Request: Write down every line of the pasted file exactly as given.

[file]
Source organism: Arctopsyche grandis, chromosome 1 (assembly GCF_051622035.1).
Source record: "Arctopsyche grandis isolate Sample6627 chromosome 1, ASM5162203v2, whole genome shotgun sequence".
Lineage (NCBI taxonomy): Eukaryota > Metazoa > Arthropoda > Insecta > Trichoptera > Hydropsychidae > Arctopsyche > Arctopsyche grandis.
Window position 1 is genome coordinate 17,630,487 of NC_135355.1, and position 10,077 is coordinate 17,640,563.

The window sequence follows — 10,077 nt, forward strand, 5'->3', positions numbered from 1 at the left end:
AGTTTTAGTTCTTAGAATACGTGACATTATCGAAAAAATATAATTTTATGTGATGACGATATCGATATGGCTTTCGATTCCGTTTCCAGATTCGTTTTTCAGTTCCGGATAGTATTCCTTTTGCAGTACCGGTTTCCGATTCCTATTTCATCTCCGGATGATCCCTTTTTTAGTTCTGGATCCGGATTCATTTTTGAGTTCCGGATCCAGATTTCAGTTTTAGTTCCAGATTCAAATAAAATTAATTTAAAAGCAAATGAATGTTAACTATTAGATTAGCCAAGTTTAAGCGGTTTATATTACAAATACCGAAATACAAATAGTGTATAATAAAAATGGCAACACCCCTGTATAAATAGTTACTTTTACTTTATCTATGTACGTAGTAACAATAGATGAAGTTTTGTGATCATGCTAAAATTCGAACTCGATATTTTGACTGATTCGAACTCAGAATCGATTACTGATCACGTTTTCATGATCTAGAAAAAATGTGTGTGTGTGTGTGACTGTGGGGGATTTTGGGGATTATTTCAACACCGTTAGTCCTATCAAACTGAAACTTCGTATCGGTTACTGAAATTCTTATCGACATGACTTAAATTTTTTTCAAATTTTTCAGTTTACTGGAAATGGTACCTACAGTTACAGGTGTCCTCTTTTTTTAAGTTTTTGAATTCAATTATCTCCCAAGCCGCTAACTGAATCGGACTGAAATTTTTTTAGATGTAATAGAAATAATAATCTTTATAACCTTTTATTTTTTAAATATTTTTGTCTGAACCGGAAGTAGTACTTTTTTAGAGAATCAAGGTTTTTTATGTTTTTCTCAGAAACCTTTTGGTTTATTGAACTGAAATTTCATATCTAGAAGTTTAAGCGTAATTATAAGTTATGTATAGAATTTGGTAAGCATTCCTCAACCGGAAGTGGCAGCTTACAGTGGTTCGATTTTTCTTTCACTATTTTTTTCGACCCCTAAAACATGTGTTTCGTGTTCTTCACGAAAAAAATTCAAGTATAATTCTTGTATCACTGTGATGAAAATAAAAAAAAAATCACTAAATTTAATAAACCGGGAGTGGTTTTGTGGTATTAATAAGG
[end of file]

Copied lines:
Source organism: Arctopsyche grandis, chromosome 1 (assembly GCF_051622035.1).
Source record: "Arctopsyche grandis isolate Sample6627 chromosome 1, ASM5162203v2, whole genome shotgun sequence".
Lineage (NCBI taxonomy): Eukaryota > Metazoa > Arthropoda > Insecta > Trichoptera > Hydropsychidae > Arctopsyche > Arctopsyche grandis.
Window position 1 is genome coordinate 17,630,487 of NC_135355.1, and position 10,077 is coordinate 17,640,563.

The window sequence follows — 10,077 nt, forward strand, 5'->3', positions numbered from 1 at the left end:
AGTTTTAGTTCTTAGAATACGTGACATTATCGAAAAAATATAATTTTATGTGATGACGATATCGATATGGCTTTCGATTCCGTTTCCAGATTCGTTTTTCAGTTCCGGATAGTATTCCTTTTGCAGTACCGGTTTCCGATTCCTATTTCATCTCCGGATGATCCCTTTTTTAGTTCTGGATCCGGATTCATTTTTGAGTTCCGGATCCAGATTTCAGTTTTAGTTCCAGATTCAAATAAAATTAATTTAAAAGCAAATGAATGTTAACTATTAGATTAGCCAAGTTTAAGCGGTTTATATTACAAATACCGAAATACAAATAGTGTATAATAAAAATGGCAACACCCCTGTATAAATAGTTACTTTTACTTTATCTATGTACGTAGTAACAATAGATGAAGTTTTGTGATCATGCTAAAATTCGAACTCGATATTTTGACTGATTCGAACTCAGAATCGATTACTGATCACGTTTTCATGATCTAGAAAAAATGTGTGTGTGTGTGTGACTGTGGGGGATTTTGGGGATTATTTCAACACCGTTAGTCCTATCAAACTGAAACTTCGTATCGGTTACTGAAATTCTTATCGACATGACTTAAATTTTTTTCAAATTTTTCAGTTTACTGGAAATGGTACCTACAGTTACAGGTGTCCTCTTTTTTTAAGTTTTTGAATTCAATTATCTCCCAAGCCGCTAACTGAATCGGACTGAAATTTTTTTAGATGTAATAGAAATAATAATCTTTATAACCTTTTATTTTTTAAATATTTTTGTCTGAACCGGAAGTAGTACTTTTTTAGAGAATCAAGGTTTTTTATGTTTTTCTCAGAAACCTTTTGGTTTATTGAACTGAAATTTCATATCTAGAAGTTTAAGCGTAATTATAAGTTATGTATAGAATTTGGTAAGCATTCCTCAACCGGAAGTGGCAGCTTACAGTGGTTCGATTTTTCTTTCACTATTTTTTTCGACCCCTAAAACATGTGTTTCGTGTTCTTCACGAAAAAAATTCAAGTATAATTCTTGTATCACTGTGATGAAAATAAAAAAAAAATCACTAAATTTAATAAACCGGGAGTGGTTTTGTGGTATTAATAAGG